Ischemia due to vascular occlusion induces vasodilation as an initial response, followed by arteriogenesis or angiogenesis. Vasodilation through nitric oxide (NO) independent and dependent mechanisms may be sufficient to restore the altered neovascularization in pathological situations where the NO is altered. Using a posterior limb claudication model to evaluate ischemia-induced revascularization in eNOS−/− mice, we compared the effects of sodium nitrite, a NO-dependent vasodilator, and prazocin, an alpha-adrenergic blocker and NO-independent vasodilator, on hindlimb revascularization. We evaluated the blood flow of the hindlimbs, NO and nitrites metabolites, the expression of tissue endothelial cell markers and proangiogenic factors, as well as the gait locomotion. Our results suggest that the use of a peripheral vasodilator can substitute the initial absence of NO as an endogenous vasodilator. However, final resolution of the ischemic process requires a NO-mediated pathway, which through changes in vascular hemodynamics, promotes the generation of angiogenic messengers facilitating the functional recovery of the damaged limb.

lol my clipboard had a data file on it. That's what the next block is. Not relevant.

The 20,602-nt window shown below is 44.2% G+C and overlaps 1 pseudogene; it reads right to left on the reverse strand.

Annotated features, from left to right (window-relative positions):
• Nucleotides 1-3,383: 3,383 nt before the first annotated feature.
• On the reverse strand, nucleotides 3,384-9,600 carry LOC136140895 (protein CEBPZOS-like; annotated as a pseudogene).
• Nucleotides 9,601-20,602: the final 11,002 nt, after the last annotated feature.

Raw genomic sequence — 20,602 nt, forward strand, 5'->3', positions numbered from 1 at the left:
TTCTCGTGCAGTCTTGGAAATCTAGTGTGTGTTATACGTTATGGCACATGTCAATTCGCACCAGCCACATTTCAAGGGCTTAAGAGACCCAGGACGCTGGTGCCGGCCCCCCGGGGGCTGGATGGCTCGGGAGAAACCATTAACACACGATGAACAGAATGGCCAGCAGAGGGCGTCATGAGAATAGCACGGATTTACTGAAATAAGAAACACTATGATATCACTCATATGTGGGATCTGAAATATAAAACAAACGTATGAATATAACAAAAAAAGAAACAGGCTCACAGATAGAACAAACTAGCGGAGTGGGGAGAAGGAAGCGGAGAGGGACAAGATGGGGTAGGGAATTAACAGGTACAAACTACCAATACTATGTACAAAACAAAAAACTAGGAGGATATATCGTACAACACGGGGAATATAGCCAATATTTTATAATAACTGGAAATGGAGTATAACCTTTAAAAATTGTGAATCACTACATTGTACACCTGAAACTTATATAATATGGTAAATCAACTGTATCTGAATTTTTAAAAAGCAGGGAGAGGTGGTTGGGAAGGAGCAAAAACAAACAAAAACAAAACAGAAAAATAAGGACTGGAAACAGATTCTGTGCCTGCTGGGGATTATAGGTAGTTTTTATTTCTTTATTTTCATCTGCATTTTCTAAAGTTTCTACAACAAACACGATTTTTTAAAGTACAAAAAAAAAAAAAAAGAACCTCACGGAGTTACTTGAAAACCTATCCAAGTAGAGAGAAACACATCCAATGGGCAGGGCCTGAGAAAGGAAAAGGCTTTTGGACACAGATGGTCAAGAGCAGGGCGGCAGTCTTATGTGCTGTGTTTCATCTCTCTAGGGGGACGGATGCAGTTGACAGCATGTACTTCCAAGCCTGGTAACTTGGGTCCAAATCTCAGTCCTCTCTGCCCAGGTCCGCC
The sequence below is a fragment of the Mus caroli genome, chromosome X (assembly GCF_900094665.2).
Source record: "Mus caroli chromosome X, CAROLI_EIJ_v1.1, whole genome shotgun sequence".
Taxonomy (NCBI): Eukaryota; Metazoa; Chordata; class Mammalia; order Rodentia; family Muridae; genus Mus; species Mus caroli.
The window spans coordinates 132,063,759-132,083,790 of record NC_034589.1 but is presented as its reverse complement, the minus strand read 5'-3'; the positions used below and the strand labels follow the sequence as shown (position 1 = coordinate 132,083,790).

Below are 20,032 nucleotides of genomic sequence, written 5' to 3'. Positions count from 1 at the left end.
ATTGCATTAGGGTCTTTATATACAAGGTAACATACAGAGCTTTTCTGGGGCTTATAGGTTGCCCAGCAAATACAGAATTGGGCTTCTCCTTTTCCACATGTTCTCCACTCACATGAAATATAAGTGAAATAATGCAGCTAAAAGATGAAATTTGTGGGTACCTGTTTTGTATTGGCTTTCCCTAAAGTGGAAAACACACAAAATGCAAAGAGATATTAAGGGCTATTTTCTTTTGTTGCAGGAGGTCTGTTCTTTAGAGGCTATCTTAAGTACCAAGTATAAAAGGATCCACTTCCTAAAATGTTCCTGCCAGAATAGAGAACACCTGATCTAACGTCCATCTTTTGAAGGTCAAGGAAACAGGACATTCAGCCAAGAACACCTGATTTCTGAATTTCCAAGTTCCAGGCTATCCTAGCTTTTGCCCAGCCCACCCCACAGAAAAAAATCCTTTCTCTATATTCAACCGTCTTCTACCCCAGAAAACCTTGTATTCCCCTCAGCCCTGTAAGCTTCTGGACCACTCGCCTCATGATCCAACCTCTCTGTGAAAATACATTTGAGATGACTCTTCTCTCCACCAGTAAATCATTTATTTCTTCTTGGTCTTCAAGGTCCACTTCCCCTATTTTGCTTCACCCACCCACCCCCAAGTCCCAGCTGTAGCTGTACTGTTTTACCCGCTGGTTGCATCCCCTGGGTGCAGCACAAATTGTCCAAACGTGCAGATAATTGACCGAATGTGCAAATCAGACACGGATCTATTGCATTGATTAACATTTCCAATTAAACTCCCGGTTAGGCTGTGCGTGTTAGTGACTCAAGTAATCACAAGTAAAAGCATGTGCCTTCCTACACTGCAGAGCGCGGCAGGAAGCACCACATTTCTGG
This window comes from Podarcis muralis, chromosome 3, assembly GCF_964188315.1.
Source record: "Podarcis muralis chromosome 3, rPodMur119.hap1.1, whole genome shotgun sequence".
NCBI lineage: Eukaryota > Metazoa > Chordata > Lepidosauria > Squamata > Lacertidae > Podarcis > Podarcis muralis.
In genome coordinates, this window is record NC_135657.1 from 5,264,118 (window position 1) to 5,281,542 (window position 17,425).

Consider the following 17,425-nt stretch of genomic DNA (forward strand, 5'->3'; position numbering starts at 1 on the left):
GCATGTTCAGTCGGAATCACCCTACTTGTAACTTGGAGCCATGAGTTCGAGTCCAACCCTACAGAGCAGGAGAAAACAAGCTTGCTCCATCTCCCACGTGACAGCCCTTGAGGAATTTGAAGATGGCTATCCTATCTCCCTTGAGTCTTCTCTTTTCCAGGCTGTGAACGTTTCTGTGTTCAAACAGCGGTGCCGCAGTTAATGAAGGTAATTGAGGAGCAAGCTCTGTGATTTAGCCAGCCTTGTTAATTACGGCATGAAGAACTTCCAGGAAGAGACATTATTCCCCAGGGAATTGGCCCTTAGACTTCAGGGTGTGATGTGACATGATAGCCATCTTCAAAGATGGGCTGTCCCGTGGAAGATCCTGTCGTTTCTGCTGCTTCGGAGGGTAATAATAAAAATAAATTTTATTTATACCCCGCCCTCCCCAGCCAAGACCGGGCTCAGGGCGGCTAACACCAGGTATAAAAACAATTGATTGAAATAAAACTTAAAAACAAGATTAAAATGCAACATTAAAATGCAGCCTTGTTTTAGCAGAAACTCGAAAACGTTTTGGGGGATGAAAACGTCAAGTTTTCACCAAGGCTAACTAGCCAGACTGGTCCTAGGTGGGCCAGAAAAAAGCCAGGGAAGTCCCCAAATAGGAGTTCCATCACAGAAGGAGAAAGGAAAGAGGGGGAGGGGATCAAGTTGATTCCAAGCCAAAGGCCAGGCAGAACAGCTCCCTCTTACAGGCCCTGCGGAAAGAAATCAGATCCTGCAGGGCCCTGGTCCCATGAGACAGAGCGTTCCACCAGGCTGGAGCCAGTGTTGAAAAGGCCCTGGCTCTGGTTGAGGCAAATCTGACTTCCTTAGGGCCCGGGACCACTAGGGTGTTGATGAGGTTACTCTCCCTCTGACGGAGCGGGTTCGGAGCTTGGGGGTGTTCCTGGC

All Science Journal Classification (ASJC) codes
- Physiology (medical)